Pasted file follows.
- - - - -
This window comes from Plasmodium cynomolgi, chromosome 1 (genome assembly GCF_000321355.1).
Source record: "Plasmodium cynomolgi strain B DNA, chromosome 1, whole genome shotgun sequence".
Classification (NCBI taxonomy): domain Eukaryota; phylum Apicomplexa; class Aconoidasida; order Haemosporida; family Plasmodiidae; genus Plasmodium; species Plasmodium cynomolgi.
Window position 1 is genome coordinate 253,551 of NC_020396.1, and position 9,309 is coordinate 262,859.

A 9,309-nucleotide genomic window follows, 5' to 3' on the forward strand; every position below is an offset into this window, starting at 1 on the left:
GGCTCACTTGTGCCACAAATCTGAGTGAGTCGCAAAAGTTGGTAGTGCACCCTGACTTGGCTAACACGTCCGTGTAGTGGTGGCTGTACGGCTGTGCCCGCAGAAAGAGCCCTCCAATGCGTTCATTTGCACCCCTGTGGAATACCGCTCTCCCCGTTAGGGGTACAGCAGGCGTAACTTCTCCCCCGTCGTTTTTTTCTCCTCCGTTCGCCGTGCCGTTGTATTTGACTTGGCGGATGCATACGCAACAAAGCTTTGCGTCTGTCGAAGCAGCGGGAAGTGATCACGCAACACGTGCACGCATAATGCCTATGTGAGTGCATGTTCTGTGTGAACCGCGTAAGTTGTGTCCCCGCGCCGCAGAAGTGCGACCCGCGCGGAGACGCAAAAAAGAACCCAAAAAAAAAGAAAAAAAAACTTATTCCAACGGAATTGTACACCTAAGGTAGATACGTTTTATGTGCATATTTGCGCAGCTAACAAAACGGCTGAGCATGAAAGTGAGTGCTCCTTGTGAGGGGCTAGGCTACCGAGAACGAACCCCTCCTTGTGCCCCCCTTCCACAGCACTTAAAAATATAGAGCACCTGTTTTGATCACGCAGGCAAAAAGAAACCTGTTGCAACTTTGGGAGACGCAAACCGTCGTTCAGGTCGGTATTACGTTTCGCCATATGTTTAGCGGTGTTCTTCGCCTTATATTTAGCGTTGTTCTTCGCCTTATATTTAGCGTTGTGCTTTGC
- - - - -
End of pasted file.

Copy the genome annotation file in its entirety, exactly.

This window comes from Plasmodium cynomolgi, chromosome 1 (genome assembly GCF_000321355.1).
Source record: "Plasmodium cynomolgi strain B DNA, chromosome 1, whole genome shotgun sequence".
Classification (NCBI taxonomy): domain Eukaryota; phylum Apicomplexa; class Aconoidasida; order Haemosporida; family Plasmodiidae; genus Plasmodium; species Plasmodium cynomolgi.
Window position 1 is genome coordinate 253,551 of NC_020396.1, and position 9,309 is coordinate 262,859.

A 9,309-nucleotide genomic window follows, 5' to 3' on the forward strand; every position below is an offset into this window, starting at 1 on the left:
GGCTCACTTGTGCCACAAATCTGAGTGAGTCGCAAAAGTTGGTAGTGCACCCTGACTTGGCTAACACGTCCGTGTAGTGGTGGCTGTACGGCTGTGCCCGCAGAAAGAGCCCTCCAATGCGTTCATTTGCACCCCTGTGGAATACCGCTCTCCCCGTTAGGGGTACAGCAGGCGTAACTTCTCCCCCGTCGTTTTTTTCTCCTCCGTTCGCCGTGCCGTTGTATTTGACTTGGCGGATGCATACGCAACAAAGCTTTGCGTCTGTCGAAGCAGCGGGAAGTGATCACGCAACACGTGCACGCATAATGCCTATGTGAGTGCATGTTCTGTGTGAACCGCGTAAGTTGTGTCCCCGCGCCGCAGAAGTGCGACCCGCGCGGAGACGCAAAAAAGAACCCAAAAAAAAAGAAAAAAAAACTTATTCCAACGGAATTGTACACCTAAGGTAGATACGTTTTATGTGCATATTTGCGCAGCTAACAAAACGGCTGAGCATGAAAGTGAGTGCTCCTTGTGAGGGGCTAGGCTACCGAGAACGAACCCCTCCTTGTGCCCCCCTTCCACAGCACTTAAAAATATAGAGCACCTGTTTTGATCACGCAGGCAAAAAGAAACCTGTTGCAACTTTGGGAGACGCAAACCGTCGTTCAGGTCGGTATTACGTTTCGCCATATGTTTAGCGGTGTTCTTCGCCTTATATTTAGCGTTGTTCTTCGCCTTATATTTAGCGTTGTGCTTTGC